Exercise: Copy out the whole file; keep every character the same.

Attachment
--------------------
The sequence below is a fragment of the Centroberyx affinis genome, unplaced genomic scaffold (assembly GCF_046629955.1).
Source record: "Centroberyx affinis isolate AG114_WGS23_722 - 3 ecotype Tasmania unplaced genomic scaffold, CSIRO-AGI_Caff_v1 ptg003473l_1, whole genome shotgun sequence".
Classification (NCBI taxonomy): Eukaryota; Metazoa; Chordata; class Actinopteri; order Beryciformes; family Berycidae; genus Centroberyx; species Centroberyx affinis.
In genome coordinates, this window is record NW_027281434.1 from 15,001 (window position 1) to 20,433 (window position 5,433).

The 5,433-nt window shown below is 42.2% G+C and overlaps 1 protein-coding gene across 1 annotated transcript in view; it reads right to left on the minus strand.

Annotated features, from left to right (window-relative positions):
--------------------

The sequence below is a fragment of the Centroberyx affinis genome, unplaced genomic scaffold (assembly GCF_046629955.1).
Source record: "Centroberyx affinis isolate AG114_WGS23_722 - 3 ecotype Tasmania unplaced genomic scaffold, CSIRO-AGI_Caff_v1 ptg003473l_1, whole genome shotgun sequence".
Classification (NCBI taxonomy): Eukaryota; Metazoa; Chordata; class Actinopteri; order Beryciformes; family Berycidae; genus Centroberyx; species Centroberyx affinis.
In genome coordinates, this window is record NW_027281434.1 from 15,001 (window position 1) to 20,433 (window position 5,433).

The 5,433-nt window shown below is 42.2% G+C and overlaps 1 protein-coding gene across 1 annotated transcript in view; it reads right to left on the minus strand.

Annotated features, from left to right (window-relative positions):